Brian Maicke
Call it 3.5 stars. I've been trying to get this book for awhile so perhaps my anticipation clouds the review somewhat. Shadow follows the story of a man who, through traumatic injury, loses his memory and wanders the world trying to get his memories back. The frustrating thing is that when he finds people who can tell him who he is, he invariably ends up killing them.

The story is pure Parker in that it there is no great evil, just people looking out for themselves and, in most cases, trying to d
I've only read one book (The Company) by this author, and I really liked her style of writing. So, I took the plunge and bought her earlier Scavenger trilogy. I started Shadow and haven't been disappointed.
Update. This was a most interesting read. Through most of the book, you are presented with 3 possible identities for the amnesiac protagonist. Parts of the prose are repeated (pretty much word for word), but from a different POV. It could have been very confusing, but Parker pulls it off.
Russell Tassicker
Enjoyable writing, but it never quite answers the questions its amnesiac opening sets out. It's a bit like the TV show Lost in that it drip feeds you what seem like clues, but not enough to make any real sense of anything. Not sure I'm invested enough to see if the latter two thirds of the trilogy bring closure.
lynne naranek
A very. slow. plodding. tale. about a man who has lost his memory. The author lets us believe he could be a missing general, or a god out of legend, or just about anyone in between. Interesting, but SO slow that I only finished this book on the 2nd try (1st was perhaps 4 years ago - stopped about third of the way through). The ending was a bit of a let down. If I do choose to continue this tale, it's going to be with the assistance of the local library!

I've enjoyed books by this author before but found myself a bit confused and just waiting for it to end.
Tom Loock
I will revise my evaluation of this novel once I finish the trilogy.

K.J. "Tom" Parker is possibly my favourite author and what I regard as flaws now (repetitions, confusing scenes, stretched out plot) may well turn out to be master strokes in the end.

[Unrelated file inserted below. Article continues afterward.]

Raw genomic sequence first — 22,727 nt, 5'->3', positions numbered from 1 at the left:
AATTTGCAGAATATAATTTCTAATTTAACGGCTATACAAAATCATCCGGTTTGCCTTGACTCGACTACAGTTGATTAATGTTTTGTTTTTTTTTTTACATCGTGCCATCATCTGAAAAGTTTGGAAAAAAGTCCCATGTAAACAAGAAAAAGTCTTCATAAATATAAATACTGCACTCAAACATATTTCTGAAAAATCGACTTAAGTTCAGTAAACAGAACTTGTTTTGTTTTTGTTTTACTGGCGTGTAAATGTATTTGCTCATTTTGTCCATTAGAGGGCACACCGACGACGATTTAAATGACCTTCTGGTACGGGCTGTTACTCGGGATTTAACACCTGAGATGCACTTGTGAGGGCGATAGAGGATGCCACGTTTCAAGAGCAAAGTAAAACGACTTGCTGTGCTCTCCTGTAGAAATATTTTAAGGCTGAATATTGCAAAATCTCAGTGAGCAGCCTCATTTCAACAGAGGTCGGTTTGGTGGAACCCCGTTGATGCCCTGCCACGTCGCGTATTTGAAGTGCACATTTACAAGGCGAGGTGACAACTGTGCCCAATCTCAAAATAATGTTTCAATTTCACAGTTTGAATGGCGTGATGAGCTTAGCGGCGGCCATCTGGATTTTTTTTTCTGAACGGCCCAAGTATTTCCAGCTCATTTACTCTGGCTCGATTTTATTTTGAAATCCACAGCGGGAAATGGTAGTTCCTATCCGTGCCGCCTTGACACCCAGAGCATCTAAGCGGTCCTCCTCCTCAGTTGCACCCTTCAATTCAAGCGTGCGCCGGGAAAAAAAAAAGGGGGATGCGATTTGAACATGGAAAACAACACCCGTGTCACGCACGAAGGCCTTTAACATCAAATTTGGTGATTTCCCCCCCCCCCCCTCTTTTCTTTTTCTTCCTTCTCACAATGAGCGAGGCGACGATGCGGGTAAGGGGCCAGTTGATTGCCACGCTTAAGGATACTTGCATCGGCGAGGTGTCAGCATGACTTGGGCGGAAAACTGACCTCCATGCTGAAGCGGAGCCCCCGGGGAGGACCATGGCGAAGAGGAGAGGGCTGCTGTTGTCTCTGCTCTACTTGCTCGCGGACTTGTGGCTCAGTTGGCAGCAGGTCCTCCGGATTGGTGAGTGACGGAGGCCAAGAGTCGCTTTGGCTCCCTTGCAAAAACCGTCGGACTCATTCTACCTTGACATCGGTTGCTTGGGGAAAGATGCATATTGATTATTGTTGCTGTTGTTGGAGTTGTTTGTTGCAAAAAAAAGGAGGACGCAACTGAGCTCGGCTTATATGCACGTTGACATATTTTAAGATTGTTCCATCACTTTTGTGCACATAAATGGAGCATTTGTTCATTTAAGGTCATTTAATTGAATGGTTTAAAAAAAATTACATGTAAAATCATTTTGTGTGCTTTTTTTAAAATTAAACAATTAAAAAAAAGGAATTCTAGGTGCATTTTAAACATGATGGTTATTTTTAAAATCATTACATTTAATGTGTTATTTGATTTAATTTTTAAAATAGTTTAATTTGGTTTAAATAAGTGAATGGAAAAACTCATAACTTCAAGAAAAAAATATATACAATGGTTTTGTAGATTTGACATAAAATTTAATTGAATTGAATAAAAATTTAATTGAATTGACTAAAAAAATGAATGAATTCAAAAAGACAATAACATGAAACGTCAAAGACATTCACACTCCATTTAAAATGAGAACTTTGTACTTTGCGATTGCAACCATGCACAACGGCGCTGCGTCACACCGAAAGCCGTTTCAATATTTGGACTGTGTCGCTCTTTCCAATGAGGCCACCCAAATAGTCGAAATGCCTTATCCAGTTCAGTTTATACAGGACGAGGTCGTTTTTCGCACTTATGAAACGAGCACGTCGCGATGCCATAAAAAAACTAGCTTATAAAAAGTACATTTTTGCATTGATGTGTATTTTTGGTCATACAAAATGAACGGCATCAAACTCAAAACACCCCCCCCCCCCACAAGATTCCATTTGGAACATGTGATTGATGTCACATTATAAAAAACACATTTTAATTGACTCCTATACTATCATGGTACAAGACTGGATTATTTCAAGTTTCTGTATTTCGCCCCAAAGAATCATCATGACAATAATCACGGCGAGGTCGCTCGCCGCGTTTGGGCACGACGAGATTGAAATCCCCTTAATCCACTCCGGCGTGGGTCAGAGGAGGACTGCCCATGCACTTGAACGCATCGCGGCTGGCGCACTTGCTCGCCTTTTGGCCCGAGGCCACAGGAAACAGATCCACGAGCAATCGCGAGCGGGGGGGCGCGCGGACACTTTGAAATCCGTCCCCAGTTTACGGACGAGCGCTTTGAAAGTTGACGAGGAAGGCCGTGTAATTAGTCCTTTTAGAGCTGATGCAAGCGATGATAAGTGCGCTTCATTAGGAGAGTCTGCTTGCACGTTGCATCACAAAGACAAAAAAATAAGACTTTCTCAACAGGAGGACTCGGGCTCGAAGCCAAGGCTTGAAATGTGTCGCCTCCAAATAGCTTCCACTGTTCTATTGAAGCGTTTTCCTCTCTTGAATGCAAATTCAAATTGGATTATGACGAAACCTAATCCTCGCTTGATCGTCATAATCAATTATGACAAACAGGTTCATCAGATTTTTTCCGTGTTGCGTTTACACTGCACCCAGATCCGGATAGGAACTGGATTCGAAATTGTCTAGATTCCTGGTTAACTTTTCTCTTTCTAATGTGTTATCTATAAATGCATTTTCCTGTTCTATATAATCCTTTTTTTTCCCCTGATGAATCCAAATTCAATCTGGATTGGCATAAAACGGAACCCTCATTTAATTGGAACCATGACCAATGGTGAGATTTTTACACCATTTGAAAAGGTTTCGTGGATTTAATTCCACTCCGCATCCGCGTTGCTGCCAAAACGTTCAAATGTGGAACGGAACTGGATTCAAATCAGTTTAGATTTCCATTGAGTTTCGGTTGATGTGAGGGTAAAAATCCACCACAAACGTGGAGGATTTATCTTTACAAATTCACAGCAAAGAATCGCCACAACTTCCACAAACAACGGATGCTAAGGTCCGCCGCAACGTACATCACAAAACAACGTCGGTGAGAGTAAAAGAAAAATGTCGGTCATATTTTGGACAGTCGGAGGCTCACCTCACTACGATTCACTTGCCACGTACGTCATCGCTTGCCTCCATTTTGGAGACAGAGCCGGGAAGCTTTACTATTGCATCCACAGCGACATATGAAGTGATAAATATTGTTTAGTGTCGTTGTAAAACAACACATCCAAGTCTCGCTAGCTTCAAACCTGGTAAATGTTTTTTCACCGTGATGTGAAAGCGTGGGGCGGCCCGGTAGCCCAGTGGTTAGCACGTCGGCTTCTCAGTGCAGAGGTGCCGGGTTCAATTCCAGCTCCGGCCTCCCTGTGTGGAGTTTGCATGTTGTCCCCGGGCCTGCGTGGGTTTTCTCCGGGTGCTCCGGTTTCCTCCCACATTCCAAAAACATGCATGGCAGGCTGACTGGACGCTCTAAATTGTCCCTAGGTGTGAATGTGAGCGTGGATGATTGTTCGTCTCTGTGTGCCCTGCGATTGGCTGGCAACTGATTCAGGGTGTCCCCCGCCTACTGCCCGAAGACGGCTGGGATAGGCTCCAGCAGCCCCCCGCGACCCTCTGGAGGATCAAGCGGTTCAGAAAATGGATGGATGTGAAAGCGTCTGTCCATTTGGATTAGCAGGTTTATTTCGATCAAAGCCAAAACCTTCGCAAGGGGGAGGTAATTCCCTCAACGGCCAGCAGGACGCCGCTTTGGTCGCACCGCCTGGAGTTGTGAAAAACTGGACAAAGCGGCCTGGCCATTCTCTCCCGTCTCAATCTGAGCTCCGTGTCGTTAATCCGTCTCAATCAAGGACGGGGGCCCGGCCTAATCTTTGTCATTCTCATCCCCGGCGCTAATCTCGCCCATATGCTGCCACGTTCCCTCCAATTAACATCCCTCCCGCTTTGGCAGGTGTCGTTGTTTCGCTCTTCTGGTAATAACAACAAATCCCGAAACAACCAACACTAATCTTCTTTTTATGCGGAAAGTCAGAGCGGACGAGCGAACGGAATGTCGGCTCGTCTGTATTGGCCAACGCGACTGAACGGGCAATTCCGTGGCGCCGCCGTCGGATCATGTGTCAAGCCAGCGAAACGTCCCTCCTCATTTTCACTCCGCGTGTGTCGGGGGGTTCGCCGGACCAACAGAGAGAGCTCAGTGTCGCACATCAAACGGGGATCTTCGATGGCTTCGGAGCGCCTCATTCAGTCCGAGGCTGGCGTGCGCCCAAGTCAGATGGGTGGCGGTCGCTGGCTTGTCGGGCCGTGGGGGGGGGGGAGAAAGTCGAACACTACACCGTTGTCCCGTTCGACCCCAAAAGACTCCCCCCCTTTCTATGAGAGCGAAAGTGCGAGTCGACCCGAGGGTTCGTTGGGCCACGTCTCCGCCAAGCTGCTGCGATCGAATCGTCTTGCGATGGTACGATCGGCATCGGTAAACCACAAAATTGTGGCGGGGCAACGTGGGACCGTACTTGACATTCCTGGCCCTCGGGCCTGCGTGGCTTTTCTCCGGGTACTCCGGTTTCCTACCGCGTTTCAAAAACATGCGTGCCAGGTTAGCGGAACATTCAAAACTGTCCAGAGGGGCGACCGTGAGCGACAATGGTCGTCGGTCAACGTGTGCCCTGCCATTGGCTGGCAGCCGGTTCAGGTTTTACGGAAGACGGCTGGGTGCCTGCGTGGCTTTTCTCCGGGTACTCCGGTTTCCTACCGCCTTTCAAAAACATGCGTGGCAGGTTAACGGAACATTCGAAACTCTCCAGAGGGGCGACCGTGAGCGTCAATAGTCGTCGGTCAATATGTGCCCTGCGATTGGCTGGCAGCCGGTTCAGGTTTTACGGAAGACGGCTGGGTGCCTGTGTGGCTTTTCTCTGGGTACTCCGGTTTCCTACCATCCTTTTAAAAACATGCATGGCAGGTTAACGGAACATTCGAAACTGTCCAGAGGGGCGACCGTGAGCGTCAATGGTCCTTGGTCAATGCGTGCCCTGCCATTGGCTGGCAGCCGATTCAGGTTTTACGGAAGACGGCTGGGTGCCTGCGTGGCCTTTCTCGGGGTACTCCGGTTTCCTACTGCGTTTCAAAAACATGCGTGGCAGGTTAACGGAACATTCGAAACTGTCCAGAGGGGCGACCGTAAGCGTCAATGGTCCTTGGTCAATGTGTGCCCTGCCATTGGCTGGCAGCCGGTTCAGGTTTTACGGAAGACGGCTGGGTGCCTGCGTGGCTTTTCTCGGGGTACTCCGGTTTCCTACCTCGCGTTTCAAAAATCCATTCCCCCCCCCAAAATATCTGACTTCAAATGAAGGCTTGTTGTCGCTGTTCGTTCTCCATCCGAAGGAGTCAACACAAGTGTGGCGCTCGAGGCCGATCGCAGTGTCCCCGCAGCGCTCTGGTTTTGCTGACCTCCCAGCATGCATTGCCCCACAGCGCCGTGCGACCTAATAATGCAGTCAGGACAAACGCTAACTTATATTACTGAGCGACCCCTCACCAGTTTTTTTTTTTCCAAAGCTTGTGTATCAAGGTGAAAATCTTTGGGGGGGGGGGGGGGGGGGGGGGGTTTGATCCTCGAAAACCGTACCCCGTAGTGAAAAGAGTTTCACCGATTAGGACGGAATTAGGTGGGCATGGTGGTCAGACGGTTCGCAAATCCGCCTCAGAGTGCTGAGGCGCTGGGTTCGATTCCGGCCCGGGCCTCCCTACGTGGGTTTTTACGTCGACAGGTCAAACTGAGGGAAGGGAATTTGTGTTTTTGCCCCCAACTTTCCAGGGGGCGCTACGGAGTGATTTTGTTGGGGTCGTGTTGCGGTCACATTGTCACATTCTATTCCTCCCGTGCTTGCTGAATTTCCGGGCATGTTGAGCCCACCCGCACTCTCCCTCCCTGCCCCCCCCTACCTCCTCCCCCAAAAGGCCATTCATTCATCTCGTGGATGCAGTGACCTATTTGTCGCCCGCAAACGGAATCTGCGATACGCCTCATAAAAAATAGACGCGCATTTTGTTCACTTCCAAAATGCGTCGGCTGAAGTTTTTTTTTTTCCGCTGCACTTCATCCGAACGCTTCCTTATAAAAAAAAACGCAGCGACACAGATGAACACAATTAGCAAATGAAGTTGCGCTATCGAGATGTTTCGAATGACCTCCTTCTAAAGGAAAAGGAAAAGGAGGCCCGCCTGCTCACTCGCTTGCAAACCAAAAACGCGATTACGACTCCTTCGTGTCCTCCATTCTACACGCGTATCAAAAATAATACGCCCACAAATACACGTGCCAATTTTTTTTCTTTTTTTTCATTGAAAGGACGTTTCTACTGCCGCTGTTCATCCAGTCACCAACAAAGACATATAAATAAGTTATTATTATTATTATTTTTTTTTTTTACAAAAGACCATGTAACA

As they say, watch this space (though I know no one will) ...
Mildly confusing, though it's amusing. The main char has no idea who he is, which makes it fun cause hes trying to figure out who the hell he is along with you. Its even more entertaining cause everyone he meets who seems to know him either ends up trying to kill him, or he kills. I'd imagine this is quite frustrating.
Though the book starts off with the cliched "man with no memory" it definitely doesn't follow any established story arch. What is predetermined, does a person's memories make them who they are, are you the crow or the boy throwing stones, these questions set the theme of the book. Very refreshing and entertaining.
I have no idea what my husband has been on about all these years - telling me I wouldn't enjoy this book. I actually enjoyed it very much. It is much more subtle than the previous trilogy and a fascinating premise. I don't half have it figured out yet, but all the more reason to barrel into the next book!
Amber Craig
After finishing this I feel confused and uncertain there is any conclusion from a book point of view. I know this is a trilogy however I guess you feel there should be some closure from the first book. Some of the scenes (more of the visions/dreams) confuse me.
Rachel Toh
An amazing introduction. Engaging, interesting and mysterious. Even though it has been some years since I last read the book, I still remember the sense of excitement at finding such a good book to read. Shame about the next two books though.
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K.J. Parker is a pseudonym for Tom Holt. The author's true name was revealed on 21 April 2015.

According to the biographical notes in some of Parker's books, Parker has previously worked in law, journalism, and numismatics, and now writes and makes things out of wood and metal. It is also claimed that Parker is married to a solicitor and now lives in southern England. According to an autobiographi
More about K.J. Parker...

Other Books in the Series

Scavenger (3 books)
  • Pattern (Scavenger, #2)
  • Memory (Scavenger, #3)
Devices and Desires (Engineer Trilogy, #1) Evil for Evil (Engineer Trilogy, #2) The Folding Knife The Escapement (Engineer Trilogy, #3) Colours in the Steel (Fencer Trilogy, #1)

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“But how do we know it's really you? I mean, I could put a saucepan on my head and call myself the God of Boiled Dumplings; wouldn't mean I was telling the truth.” 5 likes